Professor Chrystopher Nehaniv and Professor Kerstin Dautenhahn at the University of Hertfordshire’s School of Computer Science are working with an international consortium led by the University of Plymouth on ITALK (Integration and Transfer of Action and Language Knowledge in Robots), which begins on 1 March.
ITALK aims to teach the robot to speak by employing the same methods used by parents to teach their children. Professor Nehaniv and Professor Dautenhahn, who are European leaders in Artificial Intelligence and Human Robot Interaction, will conduct experiments in human and robot language interaction to enable the robot to converse with humans.
Typical experiments with the iCub robot will include activities such as inserting objects of various shapes into the corresponding holes in a box, serialising nested cups and stacking wooden blocks. Next, the iCub will be asked to name objects and actions so that it acquires basic phrases such as "robot puts stick on cube".
Professor Nehaniv said: “Our approach is that robot will use what it learns individually and socially from others to bootstrap the acquisition of language, and will use its language abilities in turn to drive its learning of social and manipulative abilities. This creates a positive feedback cycle between using language and developing other cognitive abilities. Like a child learning by imitation of its parents and interacting with the environment around it, the robot will master basic principles of structured grammar, like negation, by using these abilities in context.”
The scientific and technological research developed during the project will have a significant impact on the future generation of interactive robotic systems within the next ten years and the leadership role of Europe in this area.
Speaking about the research, Professor Dautenhahn said: “iCub will take us a stage forward in developing robots as social companions. We have studied issues such as how robots should look and how close people will want them to approach and now, within a year, we will have the first humanoid robot capable to developing language skills.”
Helene Murphy | alfa
Powerful IT security for the car of the future – research alliance develops new approaches
25.05.2018 | Universität Ulm
Supercomputing the emergence of material behavior
18.05.2018 | University of Texas at Austin, Texas Advanced Computing Center
The more electronics steer, accelerate and brake cars, the more important it is to protect them against cyber-attacks. That is why 15 partners from industry and academia will work together over the next three years on new approaches to IT security in self-driving cars. The joint project goes by the name Security For Connected, Autonomous Cars (SecForCARs) and has funding of €7.2 million from the German Federal Ministry of Education and Research. Infineon is leading the project.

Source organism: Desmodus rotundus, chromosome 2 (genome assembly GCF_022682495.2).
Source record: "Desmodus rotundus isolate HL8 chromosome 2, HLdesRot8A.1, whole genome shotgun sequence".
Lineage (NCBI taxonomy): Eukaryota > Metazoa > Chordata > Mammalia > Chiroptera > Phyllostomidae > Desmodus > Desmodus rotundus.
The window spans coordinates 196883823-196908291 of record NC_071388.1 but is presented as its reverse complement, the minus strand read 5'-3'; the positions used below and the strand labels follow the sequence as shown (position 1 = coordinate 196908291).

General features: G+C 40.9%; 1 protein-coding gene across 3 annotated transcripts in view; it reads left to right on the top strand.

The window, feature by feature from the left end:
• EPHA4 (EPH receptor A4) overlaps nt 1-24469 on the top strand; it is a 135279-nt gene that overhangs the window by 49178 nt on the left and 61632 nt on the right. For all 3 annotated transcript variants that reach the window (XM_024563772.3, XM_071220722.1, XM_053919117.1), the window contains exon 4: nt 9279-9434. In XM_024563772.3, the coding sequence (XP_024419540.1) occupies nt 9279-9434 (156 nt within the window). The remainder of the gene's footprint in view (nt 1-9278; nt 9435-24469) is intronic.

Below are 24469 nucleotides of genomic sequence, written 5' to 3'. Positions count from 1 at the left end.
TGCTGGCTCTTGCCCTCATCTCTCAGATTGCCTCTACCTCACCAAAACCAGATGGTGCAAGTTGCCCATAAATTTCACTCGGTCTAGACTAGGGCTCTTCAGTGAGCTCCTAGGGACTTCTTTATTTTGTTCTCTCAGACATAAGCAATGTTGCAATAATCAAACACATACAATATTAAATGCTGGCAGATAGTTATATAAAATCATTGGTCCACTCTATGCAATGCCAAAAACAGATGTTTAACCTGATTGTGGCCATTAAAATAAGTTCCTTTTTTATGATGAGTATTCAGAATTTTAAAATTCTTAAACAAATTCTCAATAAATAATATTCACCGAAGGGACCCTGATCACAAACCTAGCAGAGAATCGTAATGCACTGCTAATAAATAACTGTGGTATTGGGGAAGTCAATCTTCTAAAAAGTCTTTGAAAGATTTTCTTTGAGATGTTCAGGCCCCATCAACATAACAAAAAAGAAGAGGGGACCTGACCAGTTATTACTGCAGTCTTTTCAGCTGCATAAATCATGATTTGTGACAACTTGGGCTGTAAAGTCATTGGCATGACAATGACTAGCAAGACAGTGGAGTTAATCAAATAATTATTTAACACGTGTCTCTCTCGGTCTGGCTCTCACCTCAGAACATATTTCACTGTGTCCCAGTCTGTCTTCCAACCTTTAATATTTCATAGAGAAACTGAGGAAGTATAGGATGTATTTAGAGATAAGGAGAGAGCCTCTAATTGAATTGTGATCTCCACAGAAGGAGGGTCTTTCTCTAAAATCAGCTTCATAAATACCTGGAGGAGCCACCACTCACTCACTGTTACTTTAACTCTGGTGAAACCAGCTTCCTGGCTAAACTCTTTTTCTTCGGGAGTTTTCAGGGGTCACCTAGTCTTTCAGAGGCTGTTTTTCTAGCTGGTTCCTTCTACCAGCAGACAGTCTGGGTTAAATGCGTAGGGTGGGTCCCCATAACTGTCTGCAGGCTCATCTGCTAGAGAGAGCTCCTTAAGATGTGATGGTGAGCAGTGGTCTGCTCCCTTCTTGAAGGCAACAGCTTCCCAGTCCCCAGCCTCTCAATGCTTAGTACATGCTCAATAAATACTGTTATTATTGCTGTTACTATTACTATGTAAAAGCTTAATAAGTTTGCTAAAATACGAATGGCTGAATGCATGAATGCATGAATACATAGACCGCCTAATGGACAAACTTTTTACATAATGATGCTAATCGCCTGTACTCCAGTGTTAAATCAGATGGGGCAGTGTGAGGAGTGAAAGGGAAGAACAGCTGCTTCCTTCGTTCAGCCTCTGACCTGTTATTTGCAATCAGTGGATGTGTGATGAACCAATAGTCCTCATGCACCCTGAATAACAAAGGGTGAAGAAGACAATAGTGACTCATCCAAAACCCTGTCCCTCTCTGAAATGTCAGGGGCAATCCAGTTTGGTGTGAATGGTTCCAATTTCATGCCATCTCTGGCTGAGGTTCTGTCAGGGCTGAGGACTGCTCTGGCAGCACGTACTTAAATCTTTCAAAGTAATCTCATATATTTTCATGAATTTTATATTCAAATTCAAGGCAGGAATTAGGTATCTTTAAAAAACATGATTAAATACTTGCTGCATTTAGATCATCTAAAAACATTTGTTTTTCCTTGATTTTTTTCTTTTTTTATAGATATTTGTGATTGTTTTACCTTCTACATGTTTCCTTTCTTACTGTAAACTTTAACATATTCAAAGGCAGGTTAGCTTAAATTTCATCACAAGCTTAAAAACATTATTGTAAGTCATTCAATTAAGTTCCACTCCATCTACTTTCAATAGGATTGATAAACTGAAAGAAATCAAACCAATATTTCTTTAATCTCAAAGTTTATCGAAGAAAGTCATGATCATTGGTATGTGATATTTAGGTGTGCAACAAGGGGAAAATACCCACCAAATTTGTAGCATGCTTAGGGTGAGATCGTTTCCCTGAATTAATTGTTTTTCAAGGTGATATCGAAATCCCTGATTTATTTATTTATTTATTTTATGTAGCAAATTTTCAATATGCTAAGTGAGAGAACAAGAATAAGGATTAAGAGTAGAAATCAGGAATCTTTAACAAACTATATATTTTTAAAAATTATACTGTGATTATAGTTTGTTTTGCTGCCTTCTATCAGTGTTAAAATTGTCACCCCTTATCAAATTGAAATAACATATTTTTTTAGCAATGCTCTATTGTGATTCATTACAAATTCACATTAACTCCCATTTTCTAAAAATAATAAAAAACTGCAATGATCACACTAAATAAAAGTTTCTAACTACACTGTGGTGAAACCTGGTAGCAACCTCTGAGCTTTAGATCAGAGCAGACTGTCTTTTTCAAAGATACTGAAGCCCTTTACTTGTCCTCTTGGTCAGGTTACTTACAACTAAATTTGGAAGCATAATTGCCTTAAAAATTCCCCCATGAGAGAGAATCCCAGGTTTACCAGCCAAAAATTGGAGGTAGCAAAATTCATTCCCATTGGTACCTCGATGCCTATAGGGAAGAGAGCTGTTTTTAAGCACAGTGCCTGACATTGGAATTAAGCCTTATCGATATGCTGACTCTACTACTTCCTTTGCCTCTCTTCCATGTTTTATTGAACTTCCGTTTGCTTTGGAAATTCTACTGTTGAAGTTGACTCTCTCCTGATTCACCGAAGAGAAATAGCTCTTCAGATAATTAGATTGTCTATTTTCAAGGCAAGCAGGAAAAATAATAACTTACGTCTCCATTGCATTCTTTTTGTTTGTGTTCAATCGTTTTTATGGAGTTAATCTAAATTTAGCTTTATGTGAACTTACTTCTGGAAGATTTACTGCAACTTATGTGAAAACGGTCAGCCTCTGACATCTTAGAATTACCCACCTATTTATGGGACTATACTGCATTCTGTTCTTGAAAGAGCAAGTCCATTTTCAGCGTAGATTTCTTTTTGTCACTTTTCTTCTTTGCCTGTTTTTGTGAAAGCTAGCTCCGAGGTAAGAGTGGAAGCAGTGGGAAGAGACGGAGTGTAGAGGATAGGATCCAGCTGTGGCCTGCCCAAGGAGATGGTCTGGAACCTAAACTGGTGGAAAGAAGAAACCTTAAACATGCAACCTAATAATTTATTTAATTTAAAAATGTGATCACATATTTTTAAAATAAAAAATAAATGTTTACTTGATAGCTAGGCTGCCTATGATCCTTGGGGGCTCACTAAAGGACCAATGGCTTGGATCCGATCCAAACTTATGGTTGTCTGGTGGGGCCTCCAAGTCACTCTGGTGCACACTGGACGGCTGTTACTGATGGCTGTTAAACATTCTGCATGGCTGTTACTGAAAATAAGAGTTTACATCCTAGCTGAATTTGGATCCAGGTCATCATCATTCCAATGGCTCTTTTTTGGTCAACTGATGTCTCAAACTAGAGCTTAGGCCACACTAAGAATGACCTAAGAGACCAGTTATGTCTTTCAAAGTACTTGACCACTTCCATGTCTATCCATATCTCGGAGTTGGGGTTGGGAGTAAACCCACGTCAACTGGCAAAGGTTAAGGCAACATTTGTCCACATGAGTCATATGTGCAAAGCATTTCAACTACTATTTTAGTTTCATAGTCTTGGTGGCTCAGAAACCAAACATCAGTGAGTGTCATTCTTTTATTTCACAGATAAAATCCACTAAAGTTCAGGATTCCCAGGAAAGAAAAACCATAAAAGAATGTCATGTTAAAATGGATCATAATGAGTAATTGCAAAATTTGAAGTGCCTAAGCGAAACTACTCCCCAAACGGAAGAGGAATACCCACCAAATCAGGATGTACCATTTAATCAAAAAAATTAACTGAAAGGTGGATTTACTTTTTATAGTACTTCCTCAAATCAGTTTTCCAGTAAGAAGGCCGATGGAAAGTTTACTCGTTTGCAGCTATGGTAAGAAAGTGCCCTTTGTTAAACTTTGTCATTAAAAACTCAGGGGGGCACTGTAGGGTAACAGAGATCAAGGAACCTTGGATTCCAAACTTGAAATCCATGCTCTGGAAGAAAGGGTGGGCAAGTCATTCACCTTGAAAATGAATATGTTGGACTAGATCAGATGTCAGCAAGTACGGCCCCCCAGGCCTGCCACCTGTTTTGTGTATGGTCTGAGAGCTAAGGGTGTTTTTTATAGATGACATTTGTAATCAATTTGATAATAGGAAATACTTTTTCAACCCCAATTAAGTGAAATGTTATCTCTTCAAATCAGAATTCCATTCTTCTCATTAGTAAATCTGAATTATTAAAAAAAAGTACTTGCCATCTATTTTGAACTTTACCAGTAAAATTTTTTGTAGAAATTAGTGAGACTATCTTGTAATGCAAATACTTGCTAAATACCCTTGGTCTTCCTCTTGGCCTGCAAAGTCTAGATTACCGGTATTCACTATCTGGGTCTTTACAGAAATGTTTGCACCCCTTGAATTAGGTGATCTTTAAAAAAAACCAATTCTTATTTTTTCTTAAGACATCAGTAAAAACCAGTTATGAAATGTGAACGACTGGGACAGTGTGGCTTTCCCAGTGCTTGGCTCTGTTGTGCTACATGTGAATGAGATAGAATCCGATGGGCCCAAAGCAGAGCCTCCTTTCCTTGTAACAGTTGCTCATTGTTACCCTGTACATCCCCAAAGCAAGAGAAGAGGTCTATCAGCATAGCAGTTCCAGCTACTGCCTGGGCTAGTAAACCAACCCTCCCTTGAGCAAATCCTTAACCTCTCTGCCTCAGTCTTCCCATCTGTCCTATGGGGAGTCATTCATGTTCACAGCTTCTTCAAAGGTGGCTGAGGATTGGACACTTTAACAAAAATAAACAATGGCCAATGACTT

Vehicles already offer diverse communication interfaces and more and more automated functions, such as distance and lane-keeping assist systems. At the same...
A research team led by physicists at the Technical University of Munich (TUM) has developed molecular nanoswitches that can be toggled between two structurally different states using an applied voltage. They can serve as the basis for a pioneering class of devices that could replace silicon-based components with organic molecules.
The development of new electronic technologies drives the incessant reduction of functional component sizes. In the context of an international collaborative...
At the LASYS 2018, from June 5th to 7th, the Laser Zentrum Hannover e.V. (LZH) will be showcasing processes for the laser material processing of tomorrow in hall 4 at stand 4E75. With blown bomb shells the LZH will present first results of a research project on civil security.
At this year's LASYS, the LZH will exhibit light-based processes such as cutting, welding, ablation and structuring as well as additive manufacturing for...
There are videos on the internet that can make one marvel at technology. For example, a smartphone is casually bent around the arm or a thin-film display is rolled in all directions and with almost every diameter. From the user's point of view, this looks fantastic. From a professional point of view, however, the question arises: Is that already possible?
At Display Week 2018, scientists from the Fraunhofer Institute for Applied Polymer Research IAP will be demonstrating today’s technological possibilities and...
So-called quantum many-body scars allow quantum systems to stay out of equilibrium much longer, explaining experiment | Study published in Nature Physics
Recently, researchers from Harvard and MIT succeeded in trapping a record 53 atoms and individually controlling their quantum state, realizing what is called a...
25.05.2018 | Event News
02.05.2018 | Event News
13.04.2018 | Event News
25.05.2018 | Event News
25.05.2018 | Machine Engineering
25.05.2018 | Life Sciences